• Jury members were all supportive of Reiki as a practice.  The Payer Organization member is agnostic of the practice.
  • The jury met for approximately one hour.  In Copiosis economies, such juries would meet for far longer periods
  • The jury process was far more informal than that of an actual Citizen Jury.  It reflects the informal nature of the demonstration projects.


Questions this jury addressed:

  • What is does current research on Reiki indicate?
  • What can be deduced from that research?
  • What should the value of Po be for the algorithm as it determines NBR for producers delivering Reiki to people?
  • What should be the value of Sh be for the algorithm as it determines NBR for producers delivering Reiki to people?
  • What else should be considered, if anything?

Question One:  What is the opinion of current research on Reiki?

The jury decided that personal and professional biases and institutional self-interest on both sides of the issue probably affect the value and validity of research currently available.  The conflicts of interest inherent in capitalist society makes it difficult to trust research studies, as well as expert opinion.  Jury members concluded therefore that the ultimate arbiter of the value should be the consumer, the person receiving the treatment.

Question Two:   So what is Reiki’s value?

The Jury decided any value for both variables should be greater than zero as there is no known harm from providing Reiki.

Question three:  What should the value of PO be in the algorithm as it determines NBR for providers of Reiki?

Po is the consumer-benefit variable.  It exists in the algorithm to reward producers for the benefits a product or service provides an individual consumer.  The jury decided that, since no objective benefits can be determined, due to the inherent biases in current research, this value should be set to the lowest possible value without penalizing the producer.  Therefore, the value was set to 1.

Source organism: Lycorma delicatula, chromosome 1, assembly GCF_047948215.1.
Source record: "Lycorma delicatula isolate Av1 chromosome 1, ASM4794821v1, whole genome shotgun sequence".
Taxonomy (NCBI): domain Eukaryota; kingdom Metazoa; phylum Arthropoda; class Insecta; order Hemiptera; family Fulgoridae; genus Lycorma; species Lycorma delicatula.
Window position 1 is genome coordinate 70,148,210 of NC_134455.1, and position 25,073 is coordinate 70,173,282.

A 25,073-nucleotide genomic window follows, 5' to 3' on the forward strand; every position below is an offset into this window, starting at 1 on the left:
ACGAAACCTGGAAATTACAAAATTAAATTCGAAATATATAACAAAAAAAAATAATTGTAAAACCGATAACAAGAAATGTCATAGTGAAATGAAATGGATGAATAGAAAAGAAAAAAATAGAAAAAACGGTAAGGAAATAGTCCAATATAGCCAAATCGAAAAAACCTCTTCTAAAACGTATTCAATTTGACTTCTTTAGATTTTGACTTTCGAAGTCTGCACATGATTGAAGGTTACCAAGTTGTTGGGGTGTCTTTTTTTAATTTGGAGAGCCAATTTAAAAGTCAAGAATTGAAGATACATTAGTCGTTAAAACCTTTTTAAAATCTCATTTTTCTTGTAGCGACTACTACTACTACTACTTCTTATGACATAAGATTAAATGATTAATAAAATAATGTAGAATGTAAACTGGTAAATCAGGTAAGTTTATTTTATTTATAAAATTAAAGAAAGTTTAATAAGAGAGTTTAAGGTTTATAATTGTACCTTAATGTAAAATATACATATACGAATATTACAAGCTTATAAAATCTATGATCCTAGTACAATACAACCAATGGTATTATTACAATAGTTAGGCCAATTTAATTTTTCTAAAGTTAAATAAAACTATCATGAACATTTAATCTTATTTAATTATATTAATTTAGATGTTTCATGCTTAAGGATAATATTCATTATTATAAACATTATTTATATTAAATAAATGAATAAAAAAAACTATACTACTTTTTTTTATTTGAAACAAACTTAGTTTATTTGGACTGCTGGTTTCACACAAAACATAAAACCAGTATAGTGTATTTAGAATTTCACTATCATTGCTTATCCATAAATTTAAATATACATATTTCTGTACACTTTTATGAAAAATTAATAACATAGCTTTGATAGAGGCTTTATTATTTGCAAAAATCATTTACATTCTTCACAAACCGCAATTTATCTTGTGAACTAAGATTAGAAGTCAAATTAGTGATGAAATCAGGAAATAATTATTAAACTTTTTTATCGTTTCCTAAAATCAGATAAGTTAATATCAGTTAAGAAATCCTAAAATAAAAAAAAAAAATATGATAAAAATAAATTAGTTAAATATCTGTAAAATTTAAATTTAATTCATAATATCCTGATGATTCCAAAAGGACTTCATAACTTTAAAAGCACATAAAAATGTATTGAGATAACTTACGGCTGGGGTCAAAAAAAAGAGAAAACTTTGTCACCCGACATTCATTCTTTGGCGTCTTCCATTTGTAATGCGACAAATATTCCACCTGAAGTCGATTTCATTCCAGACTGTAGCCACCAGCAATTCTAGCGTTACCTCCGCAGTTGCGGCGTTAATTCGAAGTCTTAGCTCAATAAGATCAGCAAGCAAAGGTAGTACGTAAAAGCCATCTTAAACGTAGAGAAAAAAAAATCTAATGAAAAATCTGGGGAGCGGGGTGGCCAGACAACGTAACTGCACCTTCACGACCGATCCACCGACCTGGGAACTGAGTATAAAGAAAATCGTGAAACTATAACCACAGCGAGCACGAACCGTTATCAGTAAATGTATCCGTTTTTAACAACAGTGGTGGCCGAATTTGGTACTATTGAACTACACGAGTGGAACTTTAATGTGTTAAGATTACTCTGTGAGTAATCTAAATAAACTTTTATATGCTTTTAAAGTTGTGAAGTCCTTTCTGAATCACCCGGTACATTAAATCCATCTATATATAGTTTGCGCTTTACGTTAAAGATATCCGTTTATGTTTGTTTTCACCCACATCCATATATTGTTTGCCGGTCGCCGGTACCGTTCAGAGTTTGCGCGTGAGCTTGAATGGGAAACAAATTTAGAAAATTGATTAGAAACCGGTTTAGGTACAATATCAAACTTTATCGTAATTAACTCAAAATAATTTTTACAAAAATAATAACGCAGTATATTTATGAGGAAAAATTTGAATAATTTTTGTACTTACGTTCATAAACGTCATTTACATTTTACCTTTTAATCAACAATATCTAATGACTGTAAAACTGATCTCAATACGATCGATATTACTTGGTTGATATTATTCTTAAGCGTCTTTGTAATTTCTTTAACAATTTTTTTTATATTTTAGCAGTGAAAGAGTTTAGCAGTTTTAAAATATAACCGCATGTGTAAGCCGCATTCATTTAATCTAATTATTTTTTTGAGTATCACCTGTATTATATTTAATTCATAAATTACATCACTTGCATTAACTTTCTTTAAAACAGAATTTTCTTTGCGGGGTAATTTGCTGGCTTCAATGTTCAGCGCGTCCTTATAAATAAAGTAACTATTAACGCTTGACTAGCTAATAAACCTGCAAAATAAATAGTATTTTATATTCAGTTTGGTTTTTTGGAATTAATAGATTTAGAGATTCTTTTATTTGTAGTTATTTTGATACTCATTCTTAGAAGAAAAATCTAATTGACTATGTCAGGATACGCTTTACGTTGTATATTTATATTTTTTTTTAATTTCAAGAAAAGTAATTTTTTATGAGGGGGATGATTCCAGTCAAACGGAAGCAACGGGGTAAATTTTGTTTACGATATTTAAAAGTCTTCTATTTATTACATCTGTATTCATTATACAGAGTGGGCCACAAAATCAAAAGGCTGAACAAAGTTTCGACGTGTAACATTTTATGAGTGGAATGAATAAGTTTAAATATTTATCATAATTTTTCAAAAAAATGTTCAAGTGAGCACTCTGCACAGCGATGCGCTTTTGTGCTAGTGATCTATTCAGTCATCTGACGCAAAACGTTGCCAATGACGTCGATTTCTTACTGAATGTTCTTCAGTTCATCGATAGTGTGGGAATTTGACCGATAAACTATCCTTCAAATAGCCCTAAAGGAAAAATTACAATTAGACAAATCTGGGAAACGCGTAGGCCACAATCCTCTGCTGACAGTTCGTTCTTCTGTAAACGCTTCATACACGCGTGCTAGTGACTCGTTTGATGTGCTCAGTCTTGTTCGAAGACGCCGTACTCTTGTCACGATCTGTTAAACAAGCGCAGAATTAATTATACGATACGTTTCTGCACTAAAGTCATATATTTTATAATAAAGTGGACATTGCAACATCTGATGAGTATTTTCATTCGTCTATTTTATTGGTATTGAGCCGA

Question four:  What should the value of Sh be in the algorithm as it determines NBR for providers of Reiki?

Sh is the Human Impact Variable.  It exists to reward producers for benefits that accrue to society as a whole, making it more resilient.  The jury found it difficult to make a case for Reiki producing a more resilient society.  It therefore set the Sh variable to 1.

Question five: What else should be considered, if anything?

Since the jury decided that the final arbiter is the person receiving the benefit, they agreed that the best way to reward the practitioner was to use one of the fine-tuning variables to amplify the subjective benefit (PS) reported by the consumer.  The jury therefore decided to use the Coefficient of the Consumer Benefit variable to amplify both the Objective and Subjective benefit.  However, with PO set to 1, the Coefficient will have the effect of only amplifying PS.

Part of this first project’s purpose is to examine how the algorithm functions as it awards NBR.  We don’t fully understand the variability of NBR awards for given transactions yet, so the jury decided to set the CCB arbitrarily at 5.  This means the subjective benefit reported by the consumer has five-times as much weight as it would ordinarily.  We will use this example to learn how to improve the algorithm in the future.

For more information about how the algorithm works, please see the document Net Benefit Calculation Algorithm Proposal V6.0, which is available at the Copiosis Group Facebook Page.




As you can see, we’re not trying to run these juries as they would be in a formal setting. We’re trying to understand our innovation as it works with ordinary folks, and we look forward to learning more.